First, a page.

For Immediate Release

Organization Profile: 

Linda Paris, (202) 675-2312;  

Senate Subcommittee Today to Examine Electronic Employment Verification

Committee Likely To Consider Biometric National Identification System

WASHINGTON - In written testimony submitted to a Senate subcommittee considering a national employment verification system, American Civil Liberties Union attorney Christopher Calabrese urged lawmakers to reject a mandatory employment eligibility system and biometric national ID system because such systems will invade Americans' privacy and create a new employment blacklist. The hearing to be held at 2 pm by the Subcommittee on Immigration, Refugees and Border Security is entitled, "Ensuring a Legal Workforce: What Changes Should be Made to Our Current Employment Verification System?"

"From a practical point of view, a biometric system is the worst of both worlds," said Chris Calabrese, Counsel to the ACLU Technology and Liberty Project. "It puts enormous burdens on those already obeying the law while leaving enough loopholes so that lawbreakers will slip through."

Under the biometric identification system being considered, an individual would have to visit a government agency and present documents such as a birth certificate or other photo ID that proves his or her identity. The person would then be fingerprinted (or linked to some other biometric) at which point the fingerprint would be placed in a database and possibly on an identification card; this is a quintessential national ID system. Employees would then be required to present their national ID card to their employers for verification of their employment eligibility using government databases.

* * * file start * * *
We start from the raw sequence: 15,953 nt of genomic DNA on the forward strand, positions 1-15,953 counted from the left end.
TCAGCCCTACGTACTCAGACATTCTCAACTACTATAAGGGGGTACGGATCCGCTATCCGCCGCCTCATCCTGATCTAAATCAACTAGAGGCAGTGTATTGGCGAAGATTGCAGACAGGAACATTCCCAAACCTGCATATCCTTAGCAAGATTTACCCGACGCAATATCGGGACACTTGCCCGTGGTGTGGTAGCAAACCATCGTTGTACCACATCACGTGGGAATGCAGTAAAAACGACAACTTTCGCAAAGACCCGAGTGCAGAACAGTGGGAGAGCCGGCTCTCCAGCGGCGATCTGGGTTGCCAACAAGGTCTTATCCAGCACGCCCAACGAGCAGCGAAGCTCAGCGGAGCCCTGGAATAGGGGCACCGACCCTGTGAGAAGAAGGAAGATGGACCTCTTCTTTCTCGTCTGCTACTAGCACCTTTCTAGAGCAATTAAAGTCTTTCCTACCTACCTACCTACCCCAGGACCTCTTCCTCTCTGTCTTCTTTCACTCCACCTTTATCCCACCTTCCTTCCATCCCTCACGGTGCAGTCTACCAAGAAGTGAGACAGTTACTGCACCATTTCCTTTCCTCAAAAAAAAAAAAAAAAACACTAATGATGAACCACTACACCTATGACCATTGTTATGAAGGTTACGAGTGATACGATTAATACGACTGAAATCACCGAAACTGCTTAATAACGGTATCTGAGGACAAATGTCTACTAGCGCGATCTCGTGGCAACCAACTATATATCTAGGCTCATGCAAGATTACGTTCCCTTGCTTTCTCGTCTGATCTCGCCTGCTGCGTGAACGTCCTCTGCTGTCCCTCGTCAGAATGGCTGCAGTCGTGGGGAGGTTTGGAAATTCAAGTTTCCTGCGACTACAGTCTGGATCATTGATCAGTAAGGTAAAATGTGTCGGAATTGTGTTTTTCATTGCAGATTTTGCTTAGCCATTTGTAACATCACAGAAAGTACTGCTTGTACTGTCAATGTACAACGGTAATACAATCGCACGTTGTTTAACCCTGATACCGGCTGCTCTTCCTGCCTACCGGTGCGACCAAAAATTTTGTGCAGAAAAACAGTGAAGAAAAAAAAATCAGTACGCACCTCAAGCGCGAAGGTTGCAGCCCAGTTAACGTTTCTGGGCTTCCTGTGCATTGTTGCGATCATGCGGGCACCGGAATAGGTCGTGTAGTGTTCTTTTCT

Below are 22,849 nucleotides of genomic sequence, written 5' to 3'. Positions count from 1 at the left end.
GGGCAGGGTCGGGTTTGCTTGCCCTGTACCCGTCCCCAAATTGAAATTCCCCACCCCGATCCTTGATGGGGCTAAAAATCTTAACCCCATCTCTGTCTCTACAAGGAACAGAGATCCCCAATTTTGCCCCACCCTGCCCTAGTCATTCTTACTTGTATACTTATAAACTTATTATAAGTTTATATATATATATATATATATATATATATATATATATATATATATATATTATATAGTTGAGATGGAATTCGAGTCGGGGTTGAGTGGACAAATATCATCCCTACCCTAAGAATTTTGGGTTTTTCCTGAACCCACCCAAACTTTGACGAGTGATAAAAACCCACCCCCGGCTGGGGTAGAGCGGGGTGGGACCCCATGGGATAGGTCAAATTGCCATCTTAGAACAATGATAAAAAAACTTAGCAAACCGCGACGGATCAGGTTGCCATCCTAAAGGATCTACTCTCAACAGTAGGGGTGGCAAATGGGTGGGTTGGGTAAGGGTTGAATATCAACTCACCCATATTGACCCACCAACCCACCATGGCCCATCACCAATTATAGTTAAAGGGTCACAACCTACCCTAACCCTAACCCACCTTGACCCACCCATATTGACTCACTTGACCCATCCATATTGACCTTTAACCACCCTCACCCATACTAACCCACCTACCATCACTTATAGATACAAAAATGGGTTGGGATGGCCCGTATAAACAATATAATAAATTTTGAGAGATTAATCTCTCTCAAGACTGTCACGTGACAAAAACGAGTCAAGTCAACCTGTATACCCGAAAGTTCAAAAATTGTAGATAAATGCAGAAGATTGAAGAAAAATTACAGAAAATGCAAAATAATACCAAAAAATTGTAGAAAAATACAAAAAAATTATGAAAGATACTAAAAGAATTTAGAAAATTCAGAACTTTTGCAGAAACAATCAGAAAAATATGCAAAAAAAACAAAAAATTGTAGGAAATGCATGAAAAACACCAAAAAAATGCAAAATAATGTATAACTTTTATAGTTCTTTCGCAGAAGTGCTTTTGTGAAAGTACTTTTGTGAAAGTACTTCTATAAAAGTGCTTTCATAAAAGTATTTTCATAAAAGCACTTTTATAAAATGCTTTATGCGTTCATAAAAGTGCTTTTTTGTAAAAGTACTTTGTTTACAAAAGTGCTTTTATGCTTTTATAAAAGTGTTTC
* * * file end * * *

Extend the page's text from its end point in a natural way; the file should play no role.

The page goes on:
In testimony submitted to the subcommittee, Calabrese states that a biometric national ID system would not only create a "No-Work List" ensnaring lawful workers due to the high error rate in federal databases, but it would also establish a hugely expensive new federal bureaucracy. It was estimated that federalizing state drivers' licenses under the Real ID Act of 2005 would cost more than $23 billion; with the addition of a biometric, the cost of the system being proposed today would be considerable.

"The cost to build such a system from scratch is staggering," said Calabrese. "It would involve new government offices across the country, tens of thousands of new federal employees and the construction of huge new information technology system. It is far beyond the capacity of any existing federal agency."

For ACLU testimony on a national ID system and mandatory employment verification system, go to

For ACLU letter to Senate opposing a national ID system and mandatory employment verification, go to


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